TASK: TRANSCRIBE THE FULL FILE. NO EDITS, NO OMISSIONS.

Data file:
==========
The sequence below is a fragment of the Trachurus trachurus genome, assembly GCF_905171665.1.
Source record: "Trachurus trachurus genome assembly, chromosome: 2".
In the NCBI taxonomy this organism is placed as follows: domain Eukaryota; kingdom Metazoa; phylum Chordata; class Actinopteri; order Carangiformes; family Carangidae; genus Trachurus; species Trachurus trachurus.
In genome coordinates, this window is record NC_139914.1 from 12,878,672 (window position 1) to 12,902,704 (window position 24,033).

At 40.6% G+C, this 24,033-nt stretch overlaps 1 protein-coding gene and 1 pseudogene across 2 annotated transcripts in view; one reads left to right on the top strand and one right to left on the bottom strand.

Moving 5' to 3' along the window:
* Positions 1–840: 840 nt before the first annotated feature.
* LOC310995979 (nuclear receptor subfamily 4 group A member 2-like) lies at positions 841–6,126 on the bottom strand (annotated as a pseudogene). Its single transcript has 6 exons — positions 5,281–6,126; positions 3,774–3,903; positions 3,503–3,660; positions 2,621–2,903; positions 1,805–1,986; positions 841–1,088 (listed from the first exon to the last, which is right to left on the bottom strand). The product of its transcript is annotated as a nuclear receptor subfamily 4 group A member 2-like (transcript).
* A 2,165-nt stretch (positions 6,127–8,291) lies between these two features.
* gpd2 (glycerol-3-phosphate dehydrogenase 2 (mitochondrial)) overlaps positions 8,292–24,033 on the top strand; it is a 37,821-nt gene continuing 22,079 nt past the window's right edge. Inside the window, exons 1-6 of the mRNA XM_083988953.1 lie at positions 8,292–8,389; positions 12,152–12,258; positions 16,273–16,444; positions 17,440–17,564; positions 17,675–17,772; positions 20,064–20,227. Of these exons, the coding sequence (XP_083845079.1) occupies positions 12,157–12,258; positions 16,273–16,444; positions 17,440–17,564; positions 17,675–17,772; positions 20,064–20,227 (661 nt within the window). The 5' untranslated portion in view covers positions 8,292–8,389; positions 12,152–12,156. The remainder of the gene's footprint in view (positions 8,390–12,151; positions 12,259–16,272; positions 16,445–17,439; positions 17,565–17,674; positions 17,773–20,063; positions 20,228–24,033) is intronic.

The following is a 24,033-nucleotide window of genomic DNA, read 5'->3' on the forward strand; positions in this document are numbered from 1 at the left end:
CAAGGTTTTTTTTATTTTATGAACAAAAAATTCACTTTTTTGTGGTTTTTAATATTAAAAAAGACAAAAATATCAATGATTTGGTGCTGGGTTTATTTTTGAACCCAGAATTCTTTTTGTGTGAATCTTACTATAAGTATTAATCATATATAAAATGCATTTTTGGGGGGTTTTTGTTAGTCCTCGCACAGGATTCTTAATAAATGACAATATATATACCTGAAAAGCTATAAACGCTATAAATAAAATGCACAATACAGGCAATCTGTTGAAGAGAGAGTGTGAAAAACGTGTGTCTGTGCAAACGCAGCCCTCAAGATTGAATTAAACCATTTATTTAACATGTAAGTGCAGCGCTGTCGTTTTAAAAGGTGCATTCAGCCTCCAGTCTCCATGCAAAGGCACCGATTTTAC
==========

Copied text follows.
The sequence below is a fragment of the Trachurus trachurus genome, assembly GCF_905171665.1.
Source record: "Trachurus trachurus genome assembly, chromosome: 2".
In the NCBI taxonomy this organism is placed as follows: domain Eukaryota; kingdom Metazoa; phylum Chordata; class Actinopteri; order Carangiformes; family Carangidae; genus Trachurus; species Trachurus trachurus.
In genome coordinates, this window is record NC_139914.1 from 12,878,672 (window position 1) to 12,902,704 (window position 24,033).

At 40.6% G+C, this 24,033-nt stretch overlaps 1 protein-coding gene and 1 pseudogene across 2 annotated transcripts in view; one reads left to right on the top strand and one right to left on the bottom strand.

Moving 5' to 3' along the window:
* Positions 1–840: 840 nt before the first annotated feature.
* LOC310995979 (nuclear receptor subfamily 4 group A member 2-like) lies at positions 841–6,126 on the bottom strand (annotated as a pseudogene). Its single transcript has 6 exons — positions 5,281–6,126; positions 3,774–3,903; positions 3,503–3,660; positions 2,621–2,903; positions 1,805–1,986; positions 841–1,088 (listed from the first exon to the last, which is right to left on the bottom strand). The product of its transcript is annotated as a nuclear receptor subfamily 4 group A member 2-like (transcript).
* A 2,165-nt stretch (positions 6,127–8,291) lies between these two features.
* gpd2 (glycerol-3-phosphate dehydrogenase 2 (mitochondrial)) overlaps positions 8,292–24,033 on the top strand; it is a 37,821-nt gene continuing 22,079 nt past the window's right edge. Inside the window, exons 1-6 of the mRNA XM_083988953.1 lie at positions 8,292–8,389; positions 12,152–12,258; positions 16,273–16,444; positions 17,440–17,564; positions 17,675–17,772; positions 20,064–20,227. Of these exons, the coding sequence (XP_083845079.1) occupies positions 12,157–12,258; positions 16,273–16,444; positions 17,440–17,564; positions 17,675–17,772; positions 20,064–20,227 (661 nt within the window). The 5' untranslated portion in view covers positions 8,292–8,389; positions 12,152–12,156. The remainder of the gene's footprint in view (positions 8,390–12,151; positions 12,259–16,272; positions 16,445–17,439; positions 17,565–17,674; positions 17,773–20,063; positions 20,228–24,033) is intronic.

The following is a 24,033-nucleotide window of genomic DNA, read 5'->3' on the forward strand; positions in this document are numbered from 1 at the left end:
CAAGGTTTTTTTTATTTTATGAACAAAAAATTCACTTTTTTGTGGTTTTTAATATTAAAAAAGACAAAAATATCAATGATTTGGTGCTGGGTTTATTTTTGAACCCAGAATTCTTTTTGTGTGAATCTTACTATAAGTATTAATCATATATAAAATGCATTTTTGGGGGGTTTTTGTTAGTCCTCGCACAGGATTCTTAATAAATGACAATATATATACCTGAAAAGCTATAAACGCTATAAATAAAATGCACAATACAGGCAATCTGTTGAAGAGAGAGTGTGAAAAACGTGTGTCTGTGCAAACGCAGCCCTCAAGATTGAATTAAACCATTTATTTAACATGTAAGTGCAGCGCTGTCGTTTTAAAAGGTGCATTCAGCCTCCAGTCTCCATGCAAAGGCACCGATTTTAC